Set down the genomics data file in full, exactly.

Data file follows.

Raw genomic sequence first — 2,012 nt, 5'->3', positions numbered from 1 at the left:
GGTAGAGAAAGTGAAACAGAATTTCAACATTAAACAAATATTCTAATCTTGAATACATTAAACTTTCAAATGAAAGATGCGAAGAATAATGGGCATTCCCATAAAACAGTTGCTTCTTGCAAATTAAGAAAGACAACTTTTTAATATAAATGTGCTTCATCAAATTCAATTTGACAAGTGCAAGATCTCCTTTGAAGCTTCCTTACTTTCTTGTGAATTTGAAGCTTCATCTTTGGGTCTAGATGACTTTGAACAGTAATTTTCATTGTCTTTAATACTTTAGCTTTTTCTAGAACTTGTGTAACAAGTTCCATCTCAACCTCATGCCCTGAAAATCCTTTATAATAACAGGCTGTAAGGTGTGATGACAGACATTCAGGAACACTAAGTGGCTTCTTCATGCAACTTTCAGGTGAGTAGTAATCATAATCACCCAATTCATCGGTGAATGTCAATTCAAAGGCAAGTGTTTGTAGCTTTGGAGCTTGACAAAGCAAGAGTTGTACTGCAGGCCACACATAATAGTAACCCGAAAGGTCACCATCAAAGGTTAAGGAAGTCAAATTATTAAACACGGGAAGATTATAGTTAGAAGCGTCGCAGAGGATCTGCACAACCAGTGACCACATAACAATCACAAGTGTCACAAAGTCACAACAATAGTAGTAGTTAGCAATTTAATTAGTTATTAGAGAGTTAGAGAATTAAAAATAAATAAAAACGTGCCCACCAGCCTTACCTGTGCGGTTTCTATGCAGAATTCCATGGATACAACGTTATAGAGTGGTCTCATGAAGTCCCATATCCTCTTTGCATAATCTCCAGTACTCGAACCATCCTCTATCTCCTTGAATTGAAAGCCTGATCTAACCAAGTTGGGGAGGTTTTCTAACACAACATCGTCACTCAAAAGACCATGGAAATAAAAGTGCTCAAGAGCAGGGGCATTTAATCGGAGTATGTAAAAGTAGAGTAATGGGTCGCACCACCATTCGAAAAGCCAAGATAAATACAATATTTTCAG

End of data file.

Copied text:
Raw genomic sequence first — 2,012 nt, 5'->3', positions numbered from 1 at the left:
GGTAGAGAAAGTGAAACAGAATTTCAACATTAAACAAATATTCTAATCTTGAATACATTAAACTTTCAAATGAAAGATGCGAAGAATAATGGGCATTCCCATAAAACAGTTGCTTCTTGCAAATTAAGAAAGACAACTTTTTAATATAAATGTGCTTCATCAAATTCAATTTGACAAGTGCAAGATCTCCTTTGAAGCTTCCTTACTTTCTTGTGAATTTGAAGCTTCATCTTTGGGTCTAGATGACTTTGAACAGTAATTTTCATTGTCTTTAATACTTTAGCTTTTTCTAGAACTTGTGTAACAAGTTCCATCTCAACCTCATGCCCTGAAAATCCTTTATAATAACAGGCTGTAAGGTGTGATGACAGACATTCAGGAACACTAAGTGGCTTCTTCATGCAACTTTCAGGTGAGTAGTAATCATAATCACCCAATTCATCGGTGAATGTCAATTCAAAGGCAAGTGTTTGTAGCTTTGGAGCTTGACAAAGCAAGAGTTGTACTGCAGGCCACACATAATAGTAACCCGAAAGGTCACCATCAAAGGTTAAGGAAGTCAAATTATTAAACACGGGAAGATTATAGTTAGAAGCGTCGCAGAGGATCTGCACAACCAGTGACCACATAACAATCACAAGTGTCACAAAGTCACAACAATAGTAGTAGTTAGCAATTTAATTAGTTATTAGAGAGTTAGAGAATTAAAAATAAATAAAAACGTGCCCACCAGCCTTACCTGTGCGGTTTCTATGCAGAATTCCATGGATACAACGTTATAGAGTGGTCTCATGAAGTCCCATATCCTCTTTGCATAATCTCCAGTACTCGAACCATCCTCTATCTCCTTGAATTGAAAGCCTGATCTAACCAAGTTGGGGAGGTTTTCTAACACAACATCGTCACTCAAAAGACCATGGAAATAAAAGTGCTCAAGAGCAGGGGCATTTAATCGGAGTATGTAAAAGTAGAGTAATGGGTCGCACCACCATTCGAAAAGCCAAGATAAATACAATATTTTCAG